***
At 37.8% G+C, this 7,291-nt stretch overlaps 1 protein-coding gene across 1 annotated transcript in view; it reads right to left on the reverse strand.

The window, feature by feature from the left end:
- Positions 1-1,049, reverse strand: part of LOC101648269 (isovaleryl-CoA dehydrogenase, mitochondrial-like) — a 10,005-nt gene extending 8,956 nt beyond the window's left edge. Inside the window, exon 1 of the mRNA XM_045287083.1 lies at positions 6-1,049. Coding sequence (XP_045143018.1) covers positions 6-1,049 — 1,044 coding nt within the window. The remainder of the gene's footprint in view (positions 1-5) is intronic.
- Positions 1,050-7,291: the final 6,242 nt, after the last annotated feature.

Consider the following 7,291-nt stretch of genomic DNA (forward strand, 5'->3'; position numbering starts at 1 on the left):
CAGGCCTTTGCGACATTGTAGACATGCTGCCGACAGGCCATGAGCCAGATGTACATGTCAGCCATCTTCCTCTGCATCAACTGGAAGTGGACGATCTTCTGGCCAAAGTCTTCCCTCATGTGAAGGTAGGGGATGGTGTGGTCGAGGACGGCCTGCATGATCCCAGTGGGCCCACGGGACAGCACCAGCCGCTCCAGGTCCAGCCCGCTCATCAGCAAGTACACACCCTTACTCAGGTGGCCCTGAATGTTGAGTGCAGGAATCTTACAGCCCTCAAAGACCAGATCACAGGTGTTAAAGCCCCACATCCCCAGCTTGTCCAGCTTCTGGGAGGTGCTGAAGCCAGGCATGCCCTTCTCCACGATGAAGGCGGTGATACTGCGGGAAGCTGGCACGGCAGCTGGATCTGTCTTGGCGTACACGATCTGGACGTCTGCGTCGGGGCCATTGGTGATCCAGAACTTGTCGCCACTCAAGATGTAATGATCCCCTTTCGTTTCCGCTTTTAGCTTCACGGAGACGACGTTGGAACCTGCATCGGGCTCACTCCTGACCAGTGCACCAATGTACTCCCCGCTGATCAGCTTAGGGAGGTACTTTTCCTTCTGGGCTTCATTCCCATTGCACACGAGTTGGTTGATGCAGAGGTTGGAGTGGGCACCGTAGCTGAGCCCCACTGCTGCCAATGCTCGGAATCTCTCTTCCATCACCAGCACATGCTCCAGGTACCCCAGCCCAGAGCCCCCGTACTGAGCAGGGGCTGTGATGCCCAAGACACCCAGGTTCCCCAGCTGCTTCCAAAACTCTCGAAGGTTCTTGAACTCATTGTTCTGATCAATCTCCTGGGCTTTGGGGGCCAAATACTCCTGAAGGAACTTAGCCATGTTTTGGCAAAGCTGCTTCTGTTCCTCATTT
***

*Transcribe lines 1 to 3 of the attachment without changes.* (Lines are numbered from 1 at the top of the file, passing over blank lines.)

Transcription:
At 37.8% G+C, this 7,291-nt stretch overlaps 1 protein-coding gene across 1 annotated transcript in view; it reads right to left on the reverse strand.

The window, feature by feature from the left end:
- Positions 1-1,049, reverse strand: part of LOC101648269 (isovaleryl-CoA dehydrogenase, mitochondrial-like) — a 10,005-nt gene extending 8,956 nt beyond the window's left edge. Inside the window, exon 1 of the mRNA XM_045287083.1 lies at positions 6-1,049. Coding sequence (XP_045143018.1) covers positions 6-1,049 — 1,044 coding nt within the window. The remainder of the gene's footprint in view (positions 1-5) is intronic.